“Chinantec whistled speech is a form of communication where people can really whistle whatever they can say in the spoken language, even though there’s more ambiguity in the whistled channel,” explains Mark Sicoli, a linguistics professor at the University of Virginia, noting that the presence and absence of glottal stops, tones, and stress patterns make it a particularly productive form of communication.

The sounds carry across canyons better than a shout in sharp, birdlike chirps that allow people to make plans, negotiate, and chat without ever saying a word.

The whistled speech, which can convey past and future tense, comprises seven tones and can be understood at distances of up to one kilometre away.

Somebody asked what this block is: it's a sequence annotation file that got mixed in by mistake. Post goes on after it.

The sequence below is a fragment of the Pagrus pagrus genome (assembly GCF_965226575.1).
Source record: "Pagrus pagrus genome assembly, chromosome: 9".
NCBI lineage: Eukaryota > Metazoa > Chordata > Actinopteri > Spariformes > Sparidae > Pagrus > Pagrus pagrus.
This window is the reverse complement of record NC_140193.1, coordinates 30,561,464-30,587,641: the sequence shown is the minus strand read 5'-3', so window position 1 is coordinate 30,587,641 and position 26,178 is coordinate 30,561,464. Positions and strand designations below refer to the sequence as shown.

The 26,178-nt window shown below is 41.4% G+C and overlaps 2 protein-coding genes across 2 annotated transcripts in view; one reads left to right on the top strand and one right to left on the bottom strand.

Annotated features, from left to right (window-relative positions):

It can also be transmitted even further, with messages said to wind through the Sierra Madre mountain range to reach a recipient.

Fascinating as it may be, however, the Chinantec community is facing an inescapable reality: Whistled communication, practised since pre-Hispanic times, is slowly falling out of use.

Read more: Al Jazeera

Mexican women lead initiatives to rescue native tongues

When Gabriela Badillo traveled to Mérida, Yucatán, more than a decade ago, she encountered children who were timid about speaking the Mayan language. As she later came to understand, fear and discrimination were factors that affected the home teaching and use of the region’s native tongue.